- Use the best quality communication technology you have. If your office has an elaborate holographic video conferencing system, use it. If you have Skype, use it. Make sure you’re adding in as much body language as possible to the conversation. If you’re stuck with the phone, add in a running commentary. “I’m sorry I was quiet for a moment there. I’m frustrated and was trying to figure out how to say this.”
- Have a cheat sheet. Here’s another great thing about conflict over the computer—you can have notes to yourself in front of you. Maybe it’s something as simple as the word, “BREATHE” in giant letters across a sheet of paper. Maybe it’s the list of the four points you want to make sure you cover. [Another benefit is that with conferencing, you can see yourself on the screen…this is great for instant feedback about how you’re coming across.]
- Work through the feedback. The actual content of your discussion should be exactly the same as if you were in person, so I won’t go into it here. I’ve included some links below that take you through the basics.
- Follow-up, follow-up, follow-up. When you’re in the same office, you have many chances to demonstrate that things are getting better. Eye-contact will return, you’ll start to smile at each other (even if it’s a little strained). Slowly, you’ll see that any hard feelings caused by the conflict are abating. You don’t have the benefit of that in a virtual team. That makes it important that you schedule a follow-up discussion and also that you use informal opportunities to provide feedback about what’s working and what isn’t. “It’s been a week since our conversation, I feel like we’ve made great progress on staying on track. I’d love to keep improving on our daily log progress. What do you think?”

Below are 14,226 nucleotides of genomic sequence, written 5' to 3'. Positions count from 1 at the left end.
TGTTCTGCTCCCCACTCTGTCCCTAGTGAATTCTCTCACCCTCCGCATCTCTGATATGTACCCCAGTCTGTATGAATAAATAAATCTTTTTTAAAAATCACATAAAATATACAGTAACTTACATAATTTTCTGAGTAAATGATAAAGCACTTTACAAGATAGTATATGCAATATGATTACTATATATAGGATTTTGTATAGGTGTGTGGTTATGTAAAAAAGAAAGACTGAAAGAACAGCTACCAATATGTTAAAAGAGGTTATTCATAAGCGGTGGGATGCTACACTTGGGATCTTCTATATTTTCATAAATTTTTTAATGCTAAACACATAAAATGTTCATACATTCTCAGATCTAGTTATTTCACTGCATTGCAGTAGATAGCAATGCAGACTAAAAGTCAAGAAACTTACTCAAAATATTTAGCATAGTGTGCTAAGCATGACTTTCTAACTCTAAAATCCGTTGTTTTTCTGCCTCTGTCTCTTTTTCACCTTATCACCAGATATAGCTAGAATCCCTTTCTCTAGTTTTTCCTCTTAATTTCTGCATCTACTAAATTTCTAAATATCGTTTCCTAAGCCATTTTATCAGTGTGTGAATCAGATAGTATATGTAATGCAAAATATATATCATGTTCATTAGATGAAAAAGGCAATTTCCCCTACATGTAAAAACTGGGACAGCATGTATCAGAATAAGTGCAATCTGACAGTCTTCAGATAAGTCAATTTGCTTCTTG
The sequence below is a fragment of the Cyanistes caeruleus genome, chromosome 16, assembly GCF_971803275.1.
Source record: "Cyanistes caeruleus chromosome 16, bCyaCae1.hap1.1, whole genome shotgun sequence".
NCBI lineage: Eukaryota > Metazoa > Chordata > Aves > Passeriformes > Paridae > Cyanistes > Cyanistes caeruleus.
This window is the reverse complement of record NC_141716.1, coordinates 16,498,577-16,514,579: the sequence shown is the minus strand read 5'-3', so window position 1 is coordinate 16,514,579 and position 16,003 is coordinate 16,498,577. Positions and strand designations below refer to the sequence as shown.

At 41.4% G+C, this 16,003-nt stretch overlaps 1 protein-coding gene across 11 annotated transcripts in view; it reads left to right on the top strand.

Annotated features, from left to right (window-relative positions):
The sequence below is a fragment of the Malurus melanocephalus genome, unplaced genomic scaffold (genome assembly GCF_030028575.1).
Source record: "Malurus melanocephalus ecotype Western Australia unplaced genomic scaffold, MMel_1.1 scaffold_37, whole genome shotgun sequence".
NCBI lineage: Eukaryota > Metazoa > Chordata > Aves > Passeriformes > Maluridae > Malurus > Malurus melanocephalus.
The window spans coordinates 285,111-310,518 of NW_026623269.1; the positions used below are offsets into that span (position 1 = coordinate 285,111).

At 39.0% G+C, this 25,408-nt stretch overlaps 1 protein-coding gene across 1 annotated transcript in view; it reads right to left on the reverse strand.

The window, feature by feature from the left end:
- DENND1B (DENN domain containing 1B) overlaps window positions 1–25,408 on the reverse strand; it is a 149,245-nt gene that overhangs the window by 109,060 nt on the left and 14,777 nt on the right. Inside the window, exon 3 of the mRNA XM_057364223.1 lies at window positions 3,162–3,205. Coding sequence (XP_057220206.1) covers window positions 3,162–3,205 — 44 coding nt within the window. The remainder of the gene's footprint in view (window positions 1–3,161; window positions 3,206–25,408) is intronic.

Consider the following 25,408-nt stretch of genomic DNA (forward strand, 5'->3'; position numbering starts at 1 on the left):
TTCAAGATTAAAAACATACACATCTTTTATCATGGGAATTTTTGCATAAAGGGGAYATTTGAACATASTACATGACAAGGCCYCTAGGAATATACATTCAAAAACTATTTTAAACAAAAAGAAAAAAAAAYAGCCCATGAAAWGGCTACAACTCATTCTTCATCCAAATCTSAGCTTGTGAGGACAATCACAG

- Reconnect on a lighter note. I’ve always hated the concept of “no news is good news.” If that’s the case on a virtual team, it means you’re only going to hear something if the shit is hitting the fan. To strengthen your relationships across different locations, ensure that more of your communications are positive than negative. Call with a quick message of thanks every once in a while. Send an interesting article or funny clip to let your colleague know you’re thinking of them. Invest as you would in any relationship so that when conflict arises, you give each other the benefit of the doubt.
Virtual Teams and How to Give Feedback from Afar
4 Secrets of Avoiding the Conflict Spiral
Your point on addressing issues before they grow is important. Along those same lines it is important to crystallize what the real issue is. Conflict tends to raise emotions and emotions muddy the water…
Working with managers, I often find that by the time they are ready to address an issue they have saved up so many nits that they are ready to throw the “kitchen sink” at their employee. Take the time to get to the real issue and address that – it isn’t helpful to try to address a laundry list of things that are bothering you.
Very helpful to role play giving feedback or addressing issues, use your colleagues or an HR professional to give you feedback on your feedback.
Katherine, thanks so much for your comments. I agree, it’s so important to get to the core issue…over time, the issues can get blown out of proportion, particularly when you’re not in close proximity and able to work it through.